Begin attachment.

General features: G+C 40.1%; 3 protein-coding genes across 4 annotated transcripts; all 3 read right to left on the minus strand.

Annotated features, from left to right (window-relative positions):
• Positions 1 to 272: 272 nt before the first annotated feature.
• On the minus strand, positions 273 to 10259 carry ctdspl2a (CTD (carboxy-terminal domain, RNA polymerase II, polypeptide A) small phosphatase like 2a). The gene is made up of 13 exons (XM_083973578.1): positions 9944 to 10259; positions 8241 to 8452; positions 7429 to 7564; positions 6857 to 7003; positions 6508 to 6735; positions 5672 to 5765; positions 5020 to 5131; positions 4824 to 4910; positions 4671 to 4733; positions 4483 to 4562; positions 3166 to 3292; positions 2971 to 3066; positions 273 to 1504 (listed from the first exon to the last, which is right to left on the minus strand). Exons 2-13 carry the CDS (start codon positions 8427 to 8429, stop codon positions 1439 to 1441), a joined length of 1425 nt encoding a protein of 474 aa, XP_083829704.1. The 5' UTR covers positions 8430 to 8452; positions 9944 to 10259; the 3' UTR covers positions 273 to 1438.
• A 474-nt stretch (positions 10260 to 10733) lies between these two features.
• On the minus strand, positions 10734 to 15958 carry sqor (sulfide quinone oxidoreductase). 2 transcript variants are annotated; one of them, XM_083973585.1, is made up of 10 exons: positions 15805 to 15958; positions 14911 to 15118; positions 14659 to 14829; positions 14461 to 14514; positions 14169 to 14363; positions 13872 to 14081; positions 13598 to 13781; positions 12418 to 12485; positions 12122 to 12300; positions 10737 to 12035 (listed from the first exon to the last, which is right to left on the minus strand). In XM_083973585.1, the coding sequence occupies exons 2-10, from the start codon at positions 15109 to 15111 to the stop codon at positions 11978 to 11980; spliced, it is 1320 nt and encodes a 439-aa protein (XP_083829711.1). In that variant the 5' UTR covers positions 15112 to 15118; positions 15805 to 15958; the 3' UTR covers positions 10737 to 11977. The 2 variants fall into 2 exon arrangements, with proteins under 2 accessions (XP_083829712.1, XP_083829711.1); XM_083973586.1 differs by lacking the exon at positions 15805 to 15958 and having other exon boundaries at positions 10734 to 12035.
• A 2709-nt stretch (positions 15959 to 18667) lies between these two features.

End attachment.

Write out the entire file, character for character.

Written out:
General features: G+C 40.1%; 3 protein-coding genes across 4 annotated transcripts; all 3 read right to left on the minus strand.

Annotated features, from left to right (window-relative positions):
• Positions 1 to 272: 272 nt before the first annotated feature.
• On the minus strand, positions 273 to 10259 carry ctdspl2a (CTD (carboxy-terminal domain, RNA polymerase II, polypeptide A) small phosphatase like 2a). The gene is made up of 13 exons (XM_083973578.1): positions 9944 to 10259; positions 8241 to 8452; positions 7429 to 7564; positions 6857 to 7003; positions 6508 to 6735; positions 5672 to 5765; positions 5020 to 5131; positions 4824 to 4910; positions 4671 to 4733; positions 4483 to 4562; positions 3166 to 3292; positions 2971 to 3066; positions 273 to 1504 (listed from the first exon to the last, which is right to left on the minus strand). Exons 2-13 carry the CDS (start codon positions 8427 to 8429, stop codon positions 1439 to 1441), a joined length of 1425 nt encoding a protein of 474 aa, XP_083829704.1. The 5' UTR covers positions 8430 to 8452; positions 9944 to 10259; the 3' UTR covers positions 273 to 1438.
• A 474-nt stretch (positions 10260 to 10733) lies between these two features.
• On the minus strand, positions 10734 to 15958 carry sqor (sulfide quinone oxidoreductase). 2 transcript variants are annotated; one of them, XM_083973585.1, is made up of 10 exons: positions 15805 to 15958; positions 14911 to 15118; positions 14659 to 14829; positions 14461 to 14514; positions 14169 to 14363; positions 13872 to 14081; positions 13598 to 13781; positions 12418 to 12485; positions 12122 to 12300; positions 10737 to 12035 (listed from the first exon to the last, which is right to left on the minus strand). In XM_083973585.1, the coding sequence occupies exons 2-10, from the start codon at positions 15109 to 15111 to the stop codon at positions 11978 to 11980; spliced, it is 1320 nt and encodes a 439-aa protein (XP_083829711.1). In that variant the 5' UTR covers positions 15112 to 15118; positions 15805 to 15958; the 3' UTR covers positions 10737 to 11977. The 2 variants fall into 2 exon arrangements, with proteins under 2 accessions (XP_083829712.1, XP_083829711.1); XM_083973586.1 differs by lacking the exon at positions 15805 to 15958 and having other exon boundaries at positions 10734 to 12035.
• A 2709-nt stretch (positions 15959 to 18667) lies between these two features.